Water is life. In every language and culture, the longest-tenured agrarians retell some version of this simple truth. Though it seems impossible to forget, for those who do not regularly work their own land or are distanced from the ecological connections that yield the food on their table, it can be easy to take for granted the importance of water and the need to plan for resilience in the face of uncertainty. Recent droughts in Colombia, results of the El Niño weather phenomenon, keep this reality fresh in the minds of Colombian growers, many of whom are turning to agroecological methods to plan more diverse and secure plantings.

Agroecological Adaptations Provide Resilience During Colombia’s El Niño Droughts

By the end of 2018, the Colombian banana grower’s association was warning producers to prepare for a dry start to the season, expecting the El Niño to be felt heavily throughout the first three months of the year. “The numbers indicate that, historically, there is a 32% decline in rainfall during December and a 35% decline in January, February and March,” said association president Juan Camilo Augura Restrepo Gómez. “We therefore need to take the necessary agronomic measures so that our quality standards are maintained for our production.”

Increasing soil organic matter, which in turn enhances the water holding capacity of soil, is one crucial method of providing buffer during these dry periods. At Ganaderia Pietrasanta, this is accomplished by turning a waste product into a valuable input. When the Viudas Reservoir was cleaned earlier this year, aquatic plants removed from the canal were applied to the coconut trees of the Centro America lot. This application of rich organic matter helps maintain the humidity of the plants and provide them with needed nutrients.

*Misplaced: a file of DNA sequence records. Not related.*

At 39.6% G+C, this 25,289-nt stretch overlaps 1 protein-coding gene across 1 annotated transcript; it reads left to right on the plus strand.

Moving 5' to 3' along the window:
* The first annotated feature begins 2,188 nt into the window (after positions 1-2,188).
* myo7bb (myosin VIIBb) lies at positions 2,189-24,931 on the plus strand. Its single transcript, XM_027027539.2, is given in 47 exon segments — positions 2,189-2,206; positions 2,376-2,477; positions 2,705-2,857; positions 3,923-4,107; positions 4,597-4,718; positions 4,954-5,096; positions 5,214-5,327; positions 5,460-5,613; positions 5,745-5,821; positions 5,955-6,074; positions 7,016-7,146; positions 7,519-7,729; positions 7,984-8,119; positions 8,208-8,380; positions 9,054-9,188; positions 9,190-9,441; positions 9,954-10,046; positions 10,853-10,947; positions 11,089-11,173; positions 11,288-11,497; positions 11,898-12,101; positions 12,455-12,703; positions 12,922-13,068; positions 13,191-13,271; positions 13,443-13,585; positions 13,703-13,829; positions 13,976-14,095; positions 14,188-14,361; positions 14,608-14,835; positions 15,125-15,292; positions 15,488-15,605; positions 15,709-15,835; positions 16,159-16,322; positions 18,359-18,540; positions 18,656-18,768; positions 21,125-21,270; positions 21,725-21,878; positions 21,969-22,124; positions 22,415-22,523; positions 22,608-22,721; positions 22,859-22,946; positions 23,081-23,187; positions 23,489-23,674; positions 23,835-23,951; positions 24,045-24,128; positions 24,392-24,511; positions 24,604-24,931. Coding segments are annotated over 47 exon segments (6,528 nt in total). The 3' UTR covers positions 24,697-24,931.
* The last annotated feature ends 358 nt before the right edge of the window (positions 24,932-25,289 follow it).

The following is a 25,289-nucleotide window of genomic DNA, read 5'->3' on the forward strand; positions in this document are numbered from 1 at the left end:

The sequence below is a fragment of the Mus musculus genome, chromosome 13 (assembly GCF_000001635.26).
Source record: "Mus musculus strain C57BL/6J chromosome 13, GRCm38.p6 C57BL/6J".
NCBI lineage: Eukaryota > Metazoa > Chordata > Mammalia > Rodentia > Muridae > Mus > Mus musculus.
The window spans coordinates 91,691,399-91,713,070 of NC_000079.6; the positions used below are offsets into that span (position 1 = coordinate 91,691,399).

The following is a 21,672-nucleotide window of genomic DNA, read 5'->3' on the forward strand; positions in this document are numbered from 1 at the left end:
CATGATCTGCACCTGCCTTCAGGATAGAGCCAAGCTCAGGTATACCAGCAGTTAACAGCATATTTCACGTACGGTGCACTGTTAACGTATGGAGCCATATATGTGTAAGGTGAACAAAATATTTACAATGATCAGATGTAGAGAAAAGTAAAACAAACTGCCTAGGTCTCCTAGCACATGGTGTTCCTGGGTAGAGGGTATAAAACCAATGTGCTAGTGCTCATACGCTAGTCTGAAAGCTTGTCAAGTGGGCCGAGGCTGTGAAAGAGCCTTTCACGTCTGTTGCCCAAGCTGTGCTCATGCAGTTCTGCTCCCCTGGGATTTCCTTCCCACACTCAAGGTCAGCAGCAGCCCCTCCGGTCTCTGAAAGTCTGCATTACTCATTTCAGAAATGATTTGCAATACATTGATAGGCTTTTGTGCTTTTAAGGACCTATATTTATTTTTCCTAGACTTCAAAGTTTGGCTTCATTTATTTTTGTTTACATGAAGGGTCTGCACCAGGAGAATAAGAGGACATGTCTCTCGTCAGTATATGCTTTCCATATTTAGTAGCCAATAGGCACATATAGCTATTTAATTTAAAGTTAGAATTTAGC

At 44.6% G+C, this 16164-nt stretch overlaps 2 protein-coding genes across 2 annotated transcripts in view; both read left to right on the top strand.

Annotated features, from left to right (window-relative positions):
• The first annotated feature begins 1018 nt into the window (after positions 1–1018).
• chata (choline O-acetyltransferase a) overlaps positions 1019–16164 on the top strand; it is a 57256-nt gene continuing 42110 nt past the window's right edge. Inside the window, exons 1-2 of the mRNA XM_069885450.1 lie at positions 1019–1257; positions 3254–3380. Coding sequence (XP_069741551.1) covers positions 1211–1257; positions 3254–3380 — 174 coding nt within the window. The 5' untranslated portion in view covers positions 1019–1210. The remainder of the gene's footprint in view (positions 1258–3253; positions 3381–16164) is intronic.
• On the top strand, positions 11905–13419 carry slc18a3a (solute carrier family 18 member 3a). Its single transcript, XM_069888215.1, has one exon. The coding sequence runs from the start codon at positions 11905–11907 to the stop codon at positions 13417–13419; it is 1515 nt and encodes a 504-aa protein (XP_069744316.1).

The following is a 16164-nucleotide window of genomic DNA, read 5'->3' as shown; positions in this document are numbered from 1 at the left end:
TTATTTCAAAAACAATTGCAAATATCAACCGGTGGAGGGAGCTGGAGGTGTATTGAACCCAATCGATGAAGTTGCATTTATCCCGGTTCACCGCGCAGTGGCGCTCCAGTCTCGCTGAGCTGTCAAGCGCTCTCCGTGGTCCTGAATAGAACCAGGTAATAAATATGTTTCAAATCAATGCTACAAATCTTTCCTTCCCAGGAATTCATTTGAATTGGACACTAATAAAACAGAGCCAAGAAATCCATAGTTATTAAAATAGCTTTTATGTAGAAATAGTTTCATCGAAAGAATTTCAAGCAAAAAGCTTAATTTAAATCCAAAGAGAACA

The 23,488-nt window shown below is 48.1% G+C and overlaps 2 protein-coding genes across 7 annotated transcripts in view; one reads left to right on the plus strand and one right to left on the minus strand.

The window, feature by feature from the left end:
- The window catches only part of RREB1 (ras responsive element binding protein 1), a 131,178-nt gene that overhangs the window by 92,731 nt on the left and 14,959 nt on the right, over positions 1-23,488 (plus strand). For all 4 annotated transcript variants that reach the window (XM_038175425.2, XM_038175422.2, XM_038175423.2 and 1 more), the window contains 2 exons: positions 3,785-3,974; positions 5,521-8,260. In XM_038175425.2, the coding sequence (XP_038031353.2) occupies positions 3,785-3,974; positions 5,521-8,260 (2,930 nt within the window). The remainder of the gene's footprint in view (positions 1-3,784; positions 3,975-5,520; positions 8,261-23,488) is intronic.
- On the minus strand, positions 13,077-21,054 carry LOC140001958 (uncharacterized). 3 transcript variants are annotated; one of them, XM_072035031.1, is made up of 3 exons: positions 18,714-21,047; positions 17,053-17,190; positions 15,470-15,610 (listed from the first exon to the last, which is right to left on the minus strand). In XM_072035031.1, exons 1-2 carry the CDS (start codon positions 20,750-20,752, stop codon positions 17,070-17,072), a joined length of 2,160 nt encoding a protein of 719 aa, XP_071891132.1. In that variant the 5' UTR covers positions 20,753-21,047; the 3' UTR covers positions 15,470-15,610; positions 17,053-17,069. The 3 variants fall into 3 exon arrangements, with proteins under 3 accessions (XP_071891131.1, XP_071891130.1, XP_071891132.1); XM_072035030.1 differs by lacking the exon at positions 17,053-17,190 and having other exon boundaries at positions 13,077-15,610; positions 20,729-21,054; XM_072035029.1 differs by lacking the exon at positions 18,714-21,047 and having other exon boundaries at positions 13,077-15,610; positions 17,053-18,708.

Of course, the incredible importance of our global water supplies has been on dramatic display recently—not only in South American fruit production, but around the world. During most of the years of the past half-century the waters of the Colorado River have failed to reach the sea. Overallocation has led to similar results in the Nile, Ganges, Huang He, Amu Darya, and Sry Darya rivers. Drought-spurred summer wildfires have been the norm in the Western United States and Day Zero continues to loom over South Africa’s residents.

Ultimately, agricultural production is responsible for one of the most direct impacts on our global water resources. As agroecologist Gary Nabhan, an expert in applying traditional methods of water harvesting and drought adaptation to modern agricultural design, points out, “in less than a single century, farmers have extracted more fossil groundwater than all the water pumped from underground aquifers over the rest of human history.”

While arid regions around the globe are often the first to feel the impact of water scarcity, Nabhan explains that “disruptions of our food-producing capacity will certainly not be limited to semi-arid and arid regions alone, but become pervasive in wetter temperate and tropical landscapes as well. Perhaps more than other traditional forms of food production, from biodynamic farming to traditional Latino dooryard gardening, agribusiness as usual will be stripped down and restructured by somewhat novel, profoundly challenging climatic conditions. Its current emphasis on genetic uniformity, monocultural plantings, and high inputs on fossil fuels and water may be its own undoing.”

Nabhan reminds us that in order to build a resilient future, the “future of agribusiness” must change as well. Diversified plantings—such as GP’s teak forest, and the inclusion of perennial passion fruit vines—localized water harvesting and irrigation, and placing a high value on traditional knowledge and methods of drought adaptation will be keys to maintaining productivity in the midst of uncertainty. Agriculture is changing, and agribusiness must change with it. Mimicking the form and function of natural ecosystems is one of the most certain ways to promote flourishing for years to come.

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